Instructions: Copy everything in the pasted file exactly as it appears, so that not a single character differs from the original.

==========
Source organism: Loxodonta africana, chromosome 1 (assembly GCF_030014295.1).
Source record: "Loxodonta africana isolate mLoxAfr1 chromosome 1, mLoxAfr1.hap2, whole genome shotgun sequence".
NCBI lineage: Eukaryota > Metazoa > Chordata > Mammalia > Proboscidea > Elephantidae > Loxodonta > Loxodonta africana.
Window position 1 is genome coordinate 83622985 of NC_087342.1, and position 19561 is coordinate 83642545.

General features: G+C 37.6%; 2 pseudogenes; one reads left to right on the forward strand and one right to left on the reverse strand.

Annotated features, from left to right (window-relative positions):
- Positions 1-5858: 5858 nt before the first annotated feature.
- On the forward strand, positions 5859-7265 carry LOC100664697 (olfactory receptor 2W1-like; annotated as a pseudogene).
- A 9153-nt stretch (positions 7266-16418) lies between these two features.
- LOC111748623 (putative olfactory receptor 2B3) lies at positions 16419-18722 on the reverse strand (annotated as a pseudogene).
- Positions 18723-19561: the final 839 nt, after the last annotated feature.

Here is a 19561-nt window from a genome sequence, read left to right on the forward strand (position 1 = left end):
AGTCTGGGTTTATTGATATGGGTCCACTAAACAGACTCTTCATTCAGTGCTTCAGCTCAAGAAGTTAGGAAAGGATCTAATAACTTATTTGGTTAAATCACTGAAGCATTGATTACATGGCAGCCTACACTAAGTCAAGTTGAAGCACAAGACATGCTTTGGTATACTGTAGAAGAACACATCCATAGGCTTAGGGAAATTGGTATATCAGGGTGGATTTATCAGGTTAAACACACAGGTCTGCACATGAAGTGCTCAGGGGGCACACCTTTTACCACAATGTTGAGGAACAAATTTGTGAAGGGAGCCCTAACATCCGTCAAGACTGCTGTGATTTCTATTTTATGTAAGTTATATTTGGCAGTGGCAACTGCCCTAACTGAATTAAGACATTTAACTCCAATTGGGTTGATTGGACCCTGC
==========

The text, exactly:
Source organism: Loxodonta africana, chromosome 1 (assembly GCF_030014295.1).
Source record: "Loxodonta africana isolate mLoxAfr1 chromosome 1, mLoxAfr1.hap2, whole genome shotgun sequence".
NCBI lineage: Eukaryota > Metazoa > Chordata > Mammalia > Proboscidea > Elephantidae > Loxodonta > Loxodonta africana.
Window position 1 is genome coordinate 83622985 of NC_087342.1, and position 19561 is coordinate 83642545.

General features: G+C 37.6%; 2 pseudogenes; one reads left to right on the forward strand and one right to left on the reverse strand.

Annotated features, from left to right (window-relative positions):
- Positions 1-5858: 5858 nt before the first annotated feature.
- On the forward strand, positions 5859-7265 carry LOC100664697 (olfactory receptor 2W1-like; annotated as a pseudogene).
- A 9153-nt stretch (positions 7266-16418) lies between these two features.
- LOC111748623 (putative olfactory receptor 2B3) lies at positions 16419-18722 on the reverse strand (annotated as a pseudogene).
- Positions 18723-19561: the final 839 nt, after the last annotated feature.

Here is a 19561-nt window from a genome sequence, read left to right on the forward strand (position 1 = left end):
AGTCTGGGTTTATTGATATGGGTCCACTAAACAGACTCTTCATTCAGTGCTTCAGCTCAAGAAGTTAGGAAAGGATCTAATAACTTATTTGGTTAAATCACTGAAGCATTGATTACATGGCAGCCTACACTAAGTCAAGTTGAAGCACAAGACATGCTTTGGTATACTGTAGAAGAACACATCCATAGGCTTAGGGAAATTGGTATATCAGGGTGGATTTATCAGGTTAAACACACAGGTCTGCACATGAAGTGCTCAGGGGGCACACCTTTTACCACAATGTTGAGGAACAAATTTGTGAAGGGAGCCCTAACATCCGTCAAGACTGCTGTGATTTCTATTTTATGTAAGTTATATTTGGCAGTGGCAACTGCCCTAACTGAATTAAGACATTTAACTCCAATTGGGTTGATTGGACCCTGC